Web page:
As soon as the students put on the virtual reality headsets in Don McMahon’s lab, the exclamations of amazement begin.

Two of the students are exploring Google Earth. One, wearing the goggles, has her hands out, like she’s trying to maintain balance. The other lightly grips her classmate’s wrist, as if to steady her. “I ended up in Bulgaria!” “You’re an international traveler!” “Oh, this is really cool; can I move to France?”

Another student is apparently underwater. “This is terrifying! I’m swimming with sharks!” she says, sounding more thrilled than frightened.

Yet another student is immersed in Space Station Experience. At first, she seems fine: “I’m, like, in a spaceship!” But then she moves and gets lost in space. After McMahon steps in and guides the student’s hands to the navigation controls on the paddles she’s holding, she heaves a sigh of relief. “I found my way back to Earth.”

Virtual reality (VR) and augmented reality (AR) have the potential to revolutionize the way we teach and learn. For medically fragile and physically disabled students, VR lets them go where they never could in reality. And for behaviorally challenging students, the engagement offered by VR and AR gives teachers a precious tool that opens the possibility of their students learning new, more positive behaviors.

But video games, including AR and VR, also have their dark side. The games that hit the top of the bestseller list are often rife with violently racist and misogynistic stereotypes. In one version of a now-classic game, Grand Theft Auto (GTA), the player might learn that if they stop their car next to a female character, she’ll hop in. She’s a prostitute; there’s an exchange of money for services. If the player then drives around the corner, though, he can simply murder the woman—and the player gets his (or perhaps her) money back.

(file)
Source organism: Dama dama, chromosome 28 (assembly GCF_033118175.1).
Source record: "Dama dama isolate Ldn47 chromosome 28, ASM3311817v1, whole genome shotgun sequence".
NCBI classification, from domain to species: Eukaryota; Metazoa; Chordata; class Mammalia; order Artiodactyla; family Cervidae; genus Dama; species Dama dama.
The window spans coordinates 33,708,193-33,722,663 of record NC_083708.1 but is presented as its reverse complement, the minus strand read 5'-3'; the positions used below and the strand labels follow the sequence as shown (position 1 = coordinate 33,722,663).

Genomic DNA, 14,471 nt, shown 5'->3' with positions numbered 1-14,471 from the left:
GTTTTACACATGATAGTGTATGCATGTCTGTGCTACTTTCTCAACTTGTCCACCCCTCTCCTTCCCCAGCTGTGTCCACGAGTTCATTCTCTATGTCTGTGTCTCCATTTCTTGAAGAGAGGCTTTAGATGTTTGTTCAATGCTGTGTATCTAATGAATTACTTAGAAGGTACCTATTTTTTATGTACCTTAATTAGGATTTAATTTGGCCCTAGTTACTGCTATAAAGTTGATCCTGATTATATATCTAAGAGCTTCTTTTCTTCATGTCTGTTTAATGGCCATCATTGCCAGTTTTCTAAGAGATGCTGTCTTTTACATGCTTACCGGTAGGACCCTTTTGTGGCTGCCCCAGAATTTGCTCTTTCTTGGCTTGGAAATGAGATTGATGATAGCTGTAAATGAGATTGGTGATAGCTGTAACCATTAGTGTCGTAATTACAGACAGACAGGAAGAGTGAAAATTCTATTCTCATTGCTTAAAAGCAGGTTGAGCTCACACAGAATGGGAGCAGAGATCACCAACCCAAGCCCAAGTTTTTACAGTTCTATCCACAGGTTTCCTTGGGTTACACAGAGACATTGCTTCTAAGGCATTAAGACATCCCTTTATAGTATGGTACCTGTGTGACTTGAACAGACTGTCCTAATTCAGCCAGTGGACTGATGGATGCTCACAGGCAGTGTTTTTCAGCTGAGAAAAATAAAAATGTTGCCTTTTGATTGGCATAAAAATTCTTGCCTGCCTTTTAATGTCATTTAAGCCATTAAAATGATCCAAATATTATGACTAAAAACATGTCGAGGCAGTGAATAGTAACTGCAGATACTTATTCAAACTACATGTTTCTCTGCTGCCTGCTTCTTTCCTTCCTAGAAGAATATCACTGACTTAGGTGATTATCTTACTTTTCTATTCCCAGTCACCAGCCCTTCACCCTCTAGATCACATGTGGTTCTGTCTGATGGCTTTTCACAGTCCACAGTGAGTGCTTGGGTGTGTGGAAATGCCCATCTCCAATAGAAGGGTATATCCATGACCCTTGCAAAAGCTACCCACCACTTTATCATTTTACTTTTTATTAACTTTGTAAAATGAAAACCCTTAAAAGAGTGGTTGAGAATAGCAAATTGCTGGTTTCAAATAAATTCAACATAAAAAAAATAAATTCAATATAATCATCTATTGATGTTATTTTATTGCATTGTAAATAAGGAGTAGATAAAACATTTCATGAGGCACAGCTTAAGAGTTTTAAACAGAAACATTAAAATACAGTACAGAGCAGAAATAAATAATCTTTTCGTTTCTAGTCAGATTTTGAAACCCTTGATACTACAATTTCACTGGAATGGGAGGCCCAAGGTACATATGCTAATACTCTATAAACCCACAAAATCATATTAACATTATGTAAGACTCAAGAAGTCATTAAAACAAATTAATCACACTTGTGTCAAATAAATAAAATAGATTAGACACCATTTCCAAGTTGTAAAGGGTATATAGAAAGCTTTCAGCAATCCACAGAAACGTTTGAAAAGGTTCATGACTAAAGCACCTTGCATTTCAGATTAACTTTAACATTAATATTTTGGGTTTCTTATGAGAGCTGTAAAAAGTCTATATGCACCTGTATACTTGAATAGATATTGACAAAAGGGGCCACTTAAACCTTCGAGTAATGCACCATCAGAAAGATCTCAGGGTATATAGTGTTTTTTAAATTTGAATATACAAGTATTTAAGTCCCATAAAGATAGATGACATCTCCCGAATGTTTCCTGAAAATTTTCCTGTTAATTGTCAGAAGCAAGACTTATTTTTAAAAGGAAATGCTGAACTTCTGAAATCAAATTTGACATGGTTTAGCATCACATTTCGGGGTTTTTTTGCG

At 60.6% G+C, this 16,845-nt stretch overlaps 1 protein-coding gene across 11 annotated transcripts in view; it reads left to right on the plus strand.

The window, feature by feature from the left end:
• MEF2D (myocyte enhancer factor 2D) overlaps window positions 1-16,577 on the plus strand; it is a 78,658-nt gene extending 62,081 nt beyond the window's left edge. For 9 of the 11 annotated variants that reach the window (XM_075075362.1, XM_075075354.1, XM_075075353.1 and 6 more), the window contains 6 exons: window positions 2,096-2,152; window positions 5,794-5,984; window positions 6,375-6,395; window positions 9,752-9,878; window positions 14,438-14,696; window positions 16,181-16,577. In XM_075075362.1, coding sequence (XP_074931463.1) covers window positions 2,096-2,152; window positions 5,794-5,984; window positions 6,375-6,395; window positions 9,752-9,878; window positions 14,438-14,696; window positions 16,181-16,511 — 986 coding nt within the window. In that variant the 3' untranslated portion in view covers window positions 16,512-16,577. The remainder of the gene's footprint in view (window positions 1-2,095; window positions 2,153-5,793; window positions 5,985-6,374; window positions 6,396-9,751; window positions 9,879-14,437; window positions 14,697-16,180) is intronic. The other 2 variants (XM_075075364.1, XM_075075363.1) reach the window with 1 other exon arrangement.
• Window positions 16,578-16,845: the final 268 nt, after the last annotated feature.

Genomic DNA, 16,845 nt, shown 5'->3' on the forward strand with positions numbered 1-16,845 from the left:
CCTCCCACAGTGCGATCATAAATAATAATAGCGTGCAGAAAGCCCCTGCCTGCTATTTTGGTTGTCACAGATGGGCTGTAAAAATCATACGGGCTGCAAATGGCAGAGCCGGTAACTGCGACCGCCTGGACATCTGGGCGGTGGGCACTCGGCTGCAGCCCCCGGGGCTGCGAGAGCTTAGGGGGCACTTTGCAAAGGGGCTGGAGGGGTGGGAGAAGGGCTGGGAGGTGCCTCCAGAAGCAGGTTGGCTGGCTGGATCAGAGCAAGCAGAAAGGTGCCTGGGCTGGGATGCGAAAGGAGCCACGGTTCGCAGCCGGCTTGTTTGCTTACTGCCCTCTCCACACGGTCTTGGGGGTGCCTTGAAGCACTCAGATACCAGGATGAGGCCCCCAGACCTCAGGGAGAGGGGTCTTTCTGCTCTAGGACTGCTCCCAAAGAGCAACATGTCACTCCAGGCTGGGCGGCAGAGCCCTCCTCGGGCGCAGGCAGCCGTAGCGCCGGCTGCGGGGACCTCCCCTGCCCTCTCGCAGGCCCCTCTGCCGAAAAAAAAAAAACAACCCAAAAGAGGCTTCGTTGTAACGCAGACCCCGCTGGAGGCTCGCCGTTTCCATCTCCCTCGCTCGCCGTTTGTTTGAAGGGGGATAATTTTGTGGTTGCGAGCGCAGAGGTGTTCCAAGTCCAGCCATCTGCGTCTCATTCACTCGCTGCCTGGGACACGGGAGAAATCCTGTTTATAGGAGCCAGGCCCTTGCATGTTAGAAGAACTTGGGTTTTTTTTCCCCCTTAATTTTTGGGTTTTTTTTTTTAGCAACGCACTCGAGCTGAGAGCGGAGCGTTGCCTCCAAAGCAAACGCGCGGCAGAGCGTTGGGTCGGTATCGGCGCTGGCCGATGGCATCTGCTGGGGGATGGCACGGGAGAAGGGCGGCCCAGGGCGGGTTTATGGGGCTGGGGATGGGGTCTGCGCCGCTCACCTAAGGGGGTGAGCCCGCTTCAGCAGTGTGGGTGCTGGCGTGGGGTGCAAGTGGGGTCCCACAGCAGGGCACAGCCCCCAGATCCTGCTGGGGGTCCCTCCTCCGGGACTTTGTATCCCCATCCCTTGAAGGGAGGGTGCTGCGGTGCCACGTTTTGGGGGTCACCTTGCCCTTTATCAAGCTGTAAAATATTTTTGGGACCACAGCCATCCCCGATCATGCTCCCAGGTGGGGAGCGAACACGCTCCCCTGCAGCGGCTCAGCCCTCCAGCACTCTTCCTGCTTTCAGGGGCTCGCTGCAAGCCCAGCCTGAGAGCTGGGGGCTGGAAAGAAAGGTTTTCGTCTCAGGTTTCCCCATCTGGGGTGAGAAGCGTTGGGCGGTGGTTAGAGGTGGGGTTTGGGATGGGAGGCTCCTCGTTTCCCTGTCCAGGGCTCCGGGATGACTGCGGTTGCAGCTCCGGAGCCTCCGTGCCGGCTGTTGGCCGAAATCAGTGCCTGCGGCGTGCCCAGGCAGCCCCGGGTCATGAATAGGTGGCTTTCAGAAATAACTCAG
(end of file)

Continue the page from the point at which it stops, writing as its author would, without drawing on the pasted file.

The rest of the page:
Grand Theft Auto 5 screenshot of man looking at two women in short skirts
Grand Theft Auto 5 screenshot (Posted by ThurboCat @


There’s the good, the bad, and the ugly when it comes to games and gaming technologies. While Washington State University teaching and learning professor McMahon and his colleague Jonah Firestone based at WSU Tri-Cities focus on the promise of the good, it’s the bad and the ugly that have caught comparative ethnic and American studies professor David Leonard’s critical gaze.


What does justice look like?

Leonard is one of the first scholars to analyze and kickstart conversations about the stereotypes in video games. As others spent countless research hours trying to determine if the violence in video games resulted in real-world violence, Leonard was asking questions about what games like GTA were saying about urban life through grotesque racial stereotypes.

When his cousin showed him the hidden “trick” about killing prostitutes, Leonard says, “Very little surprises me but I was struck in that moment about how what we’re seeing in the video game world would not be seen on TV, on film—and it’s interactive.” GTA is rated for adults but is often played by children, and thus became one of many pivotal moments for Leonard, a white male who had begun to seriously question the types of representations and narratives available in virtual reality.

“If my understanding of urban life in Los Angeles was simply as a place to play because that’s what GTA San Andreas taught me, showed me, impressed upon me,” Leonard says, “then the conversation becomes about, ‘Well, who is living there? What is their everyday experience like?’”

“Conversation” is an important word for Leonard because, he argues, we simply don’t have enough of them. At least, we don’t engage each other in the uncomfortable conversations about race and sexism that need to be talked through in order to come to terms with the bad and the ugly—not just in video games, but in the real world, too.

“There’s a silencing of those voices, of those pleas, of those tears,” emanating from the victims of violence and those oppressed by systemic racism and brutalizing stereotypes. “We sandpaper over these issues by ignoring them, or by saying ‘look how far we’ve come’ or ‘at least it’s not this’ other bad thing. So it’s down to me to say, ‘No, things are not so smooth; there are things we need to address.’ And it’s not me opening that conversation, I am walking beside those who are doing that work.”

The Overton Window is the range of what’s acceptable to talk about in public. Conversations about sexual assault and harassment were, until recently, mostly silenced; the window was closed. But with the rise of the #MeToo movement, the window has been thrown open and sexual misconduct is now part of an international conversation. And with #BlackLivesMatter, so are conversations about race.

Leonard recently coedited a collection of essays, Woke Gaming, that opens the window to conversations about not only racism and sexism in games but what comes after. The collection, Leonard and his coeditor Kishonna Gray write, rose “from the ashes of Gamergate.”